Last night/this morning I conducted a total brownout failover exercise.
What if everything in the world went down (or there was a major national grid outage, or similar, or Openreach forgot how to run a fibre network)?
What if someone dropped an aircraft on a regional power distribution centre?
What would happen to my extensive audio and video media library?
What would happen to my data?
Well, there’s only one way to find out (in a simulated kind of way, obv).
But first, before I did anything drastic, I plugged in my nice new shiny UPS unit.
And then I went to the MCB and flipped the switch.
And went to bed.
After six hours sleep I made tea and inspected the devastation and began reading the various server/device logs.
The router was dead, obv, but the NAS (in its capacity as DHCP router) was still up and showing full signs of alertness.
I could plug a monitor and keyboard directly in to HP Server A (I really need to name these things) and HP Server B and access the various media and data stores that are spread across these devices.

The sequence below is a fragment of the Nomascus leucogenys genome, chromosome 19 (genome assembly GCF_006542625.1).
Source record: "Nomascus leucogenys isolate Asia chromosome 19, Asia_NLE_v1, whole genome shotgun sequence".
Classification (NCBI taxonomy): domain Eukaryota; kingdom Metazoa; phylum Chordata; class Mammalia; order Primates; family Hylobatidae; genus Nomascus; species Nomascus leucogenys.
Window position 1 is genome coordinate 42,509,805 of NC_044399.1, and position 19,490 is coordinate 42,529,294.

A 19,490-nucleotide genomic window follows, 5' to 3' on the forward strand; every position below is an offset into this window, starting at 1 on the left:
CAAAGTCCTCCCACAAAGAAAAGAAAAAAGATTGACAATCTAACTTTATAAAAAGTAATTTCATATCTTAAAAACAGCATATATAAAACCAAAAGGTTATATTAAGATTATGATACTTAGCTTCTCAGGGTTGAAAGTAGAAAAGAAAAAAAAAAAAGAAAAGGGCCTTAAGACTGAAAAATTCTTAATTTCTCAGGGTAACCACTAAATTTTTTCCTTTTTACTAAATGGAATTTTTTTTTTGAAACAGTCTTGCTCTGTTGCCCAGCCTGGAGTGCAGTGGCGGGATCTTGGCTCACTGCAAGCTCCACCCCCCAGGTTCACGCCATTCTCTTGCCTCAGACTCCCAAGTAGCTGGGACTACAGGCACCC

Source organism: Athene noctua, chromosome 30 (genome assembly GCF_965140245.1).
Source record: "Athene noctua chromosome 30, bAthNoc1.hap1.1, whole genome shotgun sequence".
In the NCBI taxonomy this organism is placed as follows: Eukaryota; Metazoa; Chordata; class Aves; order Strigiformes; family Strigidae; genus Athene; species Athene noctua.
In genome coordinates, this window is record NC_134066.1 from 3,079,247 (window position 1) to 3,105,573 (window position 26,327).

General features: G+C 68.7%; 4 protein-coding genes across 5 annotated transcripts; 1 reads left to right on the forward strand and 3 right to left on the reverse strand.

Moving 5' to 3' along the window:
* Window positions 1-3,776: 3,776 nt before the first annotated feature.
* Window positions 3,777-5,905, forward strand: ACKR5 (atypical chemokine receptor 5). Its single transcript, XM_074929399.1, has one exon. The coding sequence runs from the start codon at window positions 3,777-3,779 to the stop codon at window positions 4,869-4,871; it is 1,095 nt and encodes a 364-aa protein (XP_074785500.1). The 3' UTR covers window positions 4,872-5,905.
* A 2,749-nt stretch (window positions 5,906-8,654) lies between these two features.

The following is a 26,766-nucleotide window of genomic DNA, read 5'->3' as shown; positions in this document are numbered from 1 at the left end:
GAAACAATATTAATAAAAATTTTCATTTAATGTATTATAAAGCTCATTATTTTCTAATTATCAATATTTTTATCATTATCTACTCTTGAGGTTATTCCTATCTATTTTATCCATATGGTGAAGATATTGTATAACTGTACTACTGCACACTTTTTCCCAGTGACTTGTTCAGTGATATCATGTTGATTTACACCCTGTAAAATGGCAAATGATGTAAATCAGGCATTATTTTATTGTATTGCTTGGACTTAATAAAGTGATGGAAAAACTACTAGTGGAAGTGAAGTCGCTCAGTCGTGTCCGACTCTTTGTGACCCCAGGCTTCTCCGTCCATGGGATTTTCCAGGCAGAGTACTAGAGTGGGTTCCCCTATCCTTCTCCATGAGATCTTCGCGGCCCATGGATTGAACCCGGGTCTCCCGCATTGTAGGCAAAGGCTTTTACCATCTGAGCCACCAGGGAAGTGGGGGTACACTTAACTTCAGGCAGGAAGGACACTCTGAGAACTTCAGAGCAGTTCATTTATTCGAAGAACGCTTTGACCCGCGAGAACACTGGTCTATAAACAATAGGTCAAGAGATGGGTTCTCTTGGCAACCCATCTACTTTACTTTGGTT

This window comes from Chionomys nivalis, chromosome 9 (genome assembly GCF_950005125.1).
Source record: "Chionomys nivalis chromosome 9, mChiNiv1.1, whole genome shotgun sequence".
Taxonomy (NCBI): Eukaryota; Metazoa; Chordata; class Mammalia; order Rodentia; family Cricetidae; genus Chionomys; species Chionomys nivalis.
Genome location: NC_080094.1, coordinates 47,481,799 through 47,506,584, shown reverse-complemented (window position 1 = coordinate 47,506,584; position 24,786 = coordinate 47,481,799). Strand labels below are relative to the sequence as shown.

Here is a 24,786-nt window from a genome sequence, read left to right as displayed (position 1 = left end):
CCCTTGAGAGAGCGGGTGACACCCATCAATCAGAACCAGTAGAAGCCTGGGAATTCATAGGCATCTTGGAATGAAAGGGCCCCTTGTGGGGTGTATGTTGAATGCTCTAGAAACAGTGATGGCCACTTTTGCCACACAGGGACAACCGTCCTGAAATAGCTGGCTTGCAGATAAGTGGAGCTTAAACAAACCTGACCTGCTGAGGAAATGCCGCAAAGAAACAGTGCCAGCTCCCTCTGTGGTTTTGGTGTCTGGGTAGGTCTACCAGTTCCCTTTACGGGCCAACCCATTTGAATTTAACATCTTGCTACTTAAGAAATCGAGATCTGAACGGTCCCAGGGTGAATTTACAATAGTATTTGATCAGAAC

I could plug a laptop directly in to the NAS and access the operating system as an administrator. I could also access a partitioned area of the volume and and pick up any/all of the weekly contingency backup that was tucked away there.
And if I had integrated the router in to this setup, my WiFi and local area network would have been up and running for me to do all of these things from the comfort of my own bed.
But I deliberately left the router out of the protected environment, because it wouldn’t have been a real test, would it?
I took the quiet time as an opportunity to deploy a WordPress upgrade across the WP estate, and I triggered a non-standard backup on to my emergency external device.
Then I restored power.
The router came back up (logs showed no issues), and the local area network popped back in to place around the infrastructure.
And the UPS stood itself down and resumed charge mode.
So yeah, that was a pretty good test.
All server and system logs show no problems, and the router log merely records a hard shutdown.